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All Things Appy: Top 5 Cloud Storage Apps for Windows 8

By Patrick Nelson
Jan 3, 2014 5:00 AM PT

Cloud storage is a fast-moving arena, with advancements including the ability to store files and folders in the cloud along with metadata on your PC replicating the actual file. The file isn't there and isn't taking up space, but you can see relevant attributes.

All Things Appy: Top 5 Cloud Storage Apps for Windows 8

Other cloud techniques include the ability to sync files only as you need them.

In this week's All Things Appy, we take a look at the top five, free, must-have Windows desktop apps in the cloud storage category.

Note: Google's Drive, a solid PC performer with 15 GB of free space, doesn't provide a Windows 8 app, so it's excluded from this list.

About the Platform: Windows apps can be found in the Windows 8 Store. Click or touch the Start page Store tile and search by placing your mouse pointer or finger in the bottom-right corner of the screen. Then choose the Search charm's icon.

No. 1: SkyDrive

The SkyDrive app has an average rating of 3.7 stars out of a possible 5 with 795 ratings in the Windows 8 Store.

Bing Smart Search and native Microsoft Windows integration are the killer features in this Microsoft cloud storage add-on app offering. A basic version is included in the operating system natively, and this add-on is available in the Store.

(click to enlarge)

Bing Smart Search is a new feature in the free Windows 8.1 update that lets you see and search for both local and cloud files at the same time by just starting to type on the Start page. No browser or Windows Explorer window is required.

No. 2: All My Storage

All My Storage has an average rating of 3 stars out of a possible 5 with 155 ratings in the Windows 8 Store.

Here's an aggregator app that lets you merge your cloud and local files. It handles multiple SkyDrive accounts plus Box and the classic Dropbox, and it allows you to move files around among the disparate cloud systems.

A paid version integrates other cloud services like SugarSync and Google Drive.

No. 3: Box

Box has an average rating of 3.6 stars out of a possible 5 with 1,228 ratings in the Windows 8 Store.

Ten gigs of storage and a Windows 8 app beats Microsoft's SkyDrive with its 7 GB and places Box in the lead when it comes to free cloud space along with app. Promotions available with certain hardware purchases can increase free storage limits further.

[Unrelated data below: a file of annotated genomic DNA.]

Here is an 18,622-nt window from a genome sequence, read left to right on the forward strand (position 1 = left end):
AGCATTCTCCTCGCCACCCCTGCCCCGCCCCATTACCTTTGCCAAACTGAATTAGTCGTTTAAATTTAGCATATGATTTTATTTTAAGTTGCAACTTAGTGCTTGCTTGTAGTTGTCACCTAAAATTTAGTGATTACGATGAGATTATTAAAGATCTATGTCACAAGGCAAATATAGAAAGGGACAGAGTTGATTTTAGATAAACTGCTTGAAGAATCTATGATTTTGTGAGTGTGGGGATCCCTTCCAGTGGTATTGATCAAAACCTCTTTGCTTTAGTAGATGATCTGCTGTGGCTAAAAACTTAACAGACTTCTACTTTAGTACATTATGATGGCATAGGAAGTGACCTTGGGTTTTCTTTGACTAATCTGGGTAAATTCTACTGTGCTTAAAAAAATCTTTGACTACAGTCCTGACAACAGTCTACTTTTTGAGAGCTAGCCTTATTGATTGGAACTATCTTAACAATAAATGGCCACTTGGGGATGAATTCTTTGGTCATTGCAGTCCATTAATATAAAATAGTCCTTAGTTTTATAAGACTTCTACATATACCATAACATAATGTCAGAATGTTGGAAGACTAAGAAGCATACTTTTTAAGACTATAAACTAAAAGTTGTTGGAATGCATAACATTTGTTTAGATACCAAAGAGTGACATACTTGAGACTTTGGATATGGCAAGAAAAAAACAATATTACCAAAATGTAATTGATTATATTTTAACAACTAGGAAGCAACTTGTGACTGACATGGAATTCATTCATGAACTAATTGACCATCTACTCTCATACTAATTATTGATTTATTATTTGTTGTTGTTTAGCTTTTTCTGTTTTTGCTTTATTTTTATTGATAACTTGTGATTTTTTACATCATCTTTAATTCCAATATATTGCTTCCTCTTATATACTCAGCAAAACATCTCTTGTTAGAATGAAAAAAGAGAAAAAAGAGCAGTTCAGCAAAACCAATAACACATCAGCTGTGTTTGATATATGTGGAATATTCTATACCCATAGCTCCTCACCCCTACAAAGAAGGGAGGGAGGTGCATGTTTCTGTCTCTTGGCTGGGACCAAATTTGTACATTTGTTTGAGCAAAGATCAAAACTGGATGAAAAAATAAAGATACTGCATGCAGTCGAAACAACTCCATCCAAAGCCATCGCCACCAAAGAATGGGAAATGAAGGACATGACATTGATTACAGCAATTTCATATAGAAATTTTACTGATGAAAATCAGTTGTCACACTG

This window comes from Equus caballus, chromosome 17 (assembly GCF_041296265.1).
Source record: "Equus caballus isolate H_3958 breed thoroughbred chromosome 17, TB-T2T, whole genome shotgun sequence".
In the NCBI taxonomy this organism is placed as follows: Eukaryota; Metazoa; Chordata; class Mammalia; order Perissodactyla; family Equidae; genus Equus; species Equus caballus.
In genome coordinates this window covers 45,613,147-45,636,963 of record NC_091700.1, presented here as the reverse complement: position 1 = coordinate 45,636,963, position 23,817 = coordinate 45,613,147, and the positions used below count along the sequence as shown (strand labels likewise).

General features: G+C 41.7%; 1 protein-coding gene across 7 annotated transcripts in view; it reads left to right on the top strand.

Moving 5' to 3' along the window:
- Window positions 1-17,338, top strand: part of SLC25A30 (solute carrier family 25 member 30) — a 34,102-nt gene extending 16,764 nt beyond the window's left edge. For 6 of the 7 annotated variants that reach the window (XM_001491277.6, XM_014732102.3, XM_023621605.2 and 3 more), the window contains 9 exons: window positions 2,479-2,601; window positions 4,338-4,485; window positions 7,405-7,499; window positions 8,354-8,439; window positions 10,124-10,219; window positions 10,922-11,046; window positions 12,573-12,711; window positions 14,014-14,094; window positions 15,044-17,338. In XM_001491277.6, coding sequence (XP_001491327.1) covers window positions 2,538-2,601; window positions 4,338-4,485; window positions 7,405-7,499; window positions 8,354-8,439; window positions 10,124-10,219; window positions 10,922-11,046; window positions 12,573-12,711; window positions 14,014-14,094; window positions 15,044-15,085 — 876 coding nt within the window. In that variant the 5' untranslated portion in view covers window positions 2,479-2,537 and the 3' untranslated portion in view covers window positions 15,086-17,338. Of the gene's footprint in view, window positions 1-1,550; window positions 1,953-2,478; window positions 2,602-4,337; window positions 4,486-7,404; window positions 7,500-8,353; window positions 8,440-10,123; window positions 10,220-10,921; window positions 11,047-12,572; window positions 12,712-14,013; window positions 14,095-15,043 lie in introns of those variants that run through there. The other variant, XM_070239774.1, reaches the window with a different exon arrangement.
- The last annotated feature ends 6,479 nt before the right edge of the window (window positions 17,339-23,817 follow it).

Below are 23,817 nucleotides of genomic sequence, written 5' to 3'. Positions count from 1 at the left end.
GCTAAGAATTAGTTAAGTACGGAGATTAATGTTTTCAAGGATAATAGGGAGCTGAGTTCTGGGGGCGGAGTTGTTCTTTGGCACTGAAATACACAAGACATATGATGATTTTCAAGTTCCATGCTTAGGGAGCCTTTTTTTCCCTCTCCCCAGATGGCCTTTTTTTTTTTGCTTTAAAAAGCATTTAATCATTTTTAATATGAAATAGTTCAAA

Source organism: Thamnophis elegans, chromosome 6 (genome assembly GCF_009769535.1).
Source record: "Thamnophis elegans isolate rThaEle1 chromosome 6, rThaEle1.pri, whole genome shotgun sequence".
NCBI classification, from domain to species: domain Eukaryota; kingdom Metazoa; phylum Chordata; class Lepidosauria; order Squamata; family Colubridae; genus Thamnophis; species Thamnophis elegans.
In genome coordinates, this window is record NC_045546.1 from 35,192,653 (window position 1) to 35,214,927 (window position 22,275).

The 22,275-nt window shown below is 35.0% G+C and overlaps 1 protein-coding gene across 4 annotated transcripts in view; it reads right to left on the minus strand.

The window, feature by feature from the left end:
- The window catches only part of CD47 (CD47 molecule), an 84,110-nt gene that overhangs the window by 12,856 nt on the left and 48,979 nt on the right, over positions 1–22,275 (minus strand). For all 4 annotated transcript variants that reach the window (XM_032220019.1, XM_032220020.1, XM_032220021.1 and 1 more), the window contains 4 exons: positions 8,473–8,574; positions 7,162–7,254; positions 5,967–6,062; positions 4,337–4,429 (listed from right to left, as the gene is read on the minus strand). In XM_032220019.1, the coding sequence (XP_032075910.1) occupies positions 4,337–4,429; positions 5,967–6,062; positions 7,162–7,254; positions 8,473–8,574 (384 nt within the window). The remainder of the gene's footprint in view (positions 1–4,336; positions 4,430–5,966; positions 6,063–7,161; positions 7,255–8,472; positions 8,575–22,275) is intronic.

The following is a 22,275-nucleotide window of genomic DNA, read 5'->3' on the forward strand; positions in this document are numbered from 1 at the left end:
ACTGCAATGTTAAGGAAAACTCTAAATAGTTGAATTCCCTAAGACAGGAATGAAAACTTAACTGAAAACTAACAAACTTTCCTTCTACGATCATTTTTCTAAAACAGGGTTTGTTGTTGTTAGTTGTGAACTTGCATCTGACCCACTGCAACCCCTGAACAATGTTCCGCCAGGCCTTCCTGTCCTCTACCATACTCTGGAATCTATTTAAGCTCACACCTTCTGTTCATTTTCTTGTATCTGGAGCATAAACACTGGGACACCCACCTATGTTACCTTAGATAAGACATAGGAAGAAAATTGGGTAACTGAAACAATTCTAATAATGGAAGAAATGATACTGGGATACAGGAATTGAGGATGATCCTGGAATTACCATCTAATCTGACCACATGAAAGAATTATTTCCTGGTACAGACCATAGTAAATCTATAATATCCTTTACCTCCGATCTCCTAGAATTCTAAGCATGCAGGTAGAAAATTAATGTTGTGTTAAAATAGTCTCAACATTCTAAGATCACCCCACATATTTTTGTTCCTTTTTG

Box file management is slightly less sophisticated than SkyDrive, which is why it's in one of our runners' up positions -- it doesn't use the equivalent metadata-style indexing.

No. 4: Dropbox

Dropbox has an average rating of 2.9 stars out of a possible 5 with 2,738 ratings in the Windows 8 Store.

Dropbox is the granddaddy of cloud file storage, and although it offers just a puny 2 GB of initial free storage, it is a widely used cloud product for sharing files.

Awkward, slow file scrolling in this app adds to a dull experience.

It's a runner-up, but there's a good chance you'll use it someday to share print-ready files or large media with colleagues or buddies, so get used to it.

No. 5: File Brick

File Brick has an average rating of 3.9 stars out of a possible 5 with 174 ratings in the Windows 8 Store.

We've written about File Brick before and love its gorgeous, elegant simplicity and logical file classifications. If you're used to creaky file management with Windows Explorer windows, do your eyes a favor and demo File Brick.

Then delete it, because unfortunately we're beginning to see some unpleasant blackmail-like feature unlocks -- where you can share a File Brick app comment to your Facebook wall to unlock certain cloud services.

What's wrong with add-support? A bottom position in our top five because of that.

Want to Suggest an Apps Collection?

Is there a batch of apps you'd like to suggest for review? Remember, they must all be for the same platform, and they must all be geared toward the same general purpose. Please send the names of five or more apps to me, and I'll consider them for a future All Things Appy column.

Don't forget to use the Talkback feature below to add your comments.

Patrick Nelson has been a professional writer since 1992. He was editor and publisher of the music industry trade publication Producer Report and has written for a number of technology blogs. Nelson studied design at Hornsey Art School and wrote the cult-classic novel Sprawlism. His introduction to technology was as a nomadic talent scout in the eighties, where regular scrabbling around under hotel room beds was necessary to connect modems with alligator clips to hotel telephone wiring to get a fax out. He tasted down and dirty technology, and never looked back.

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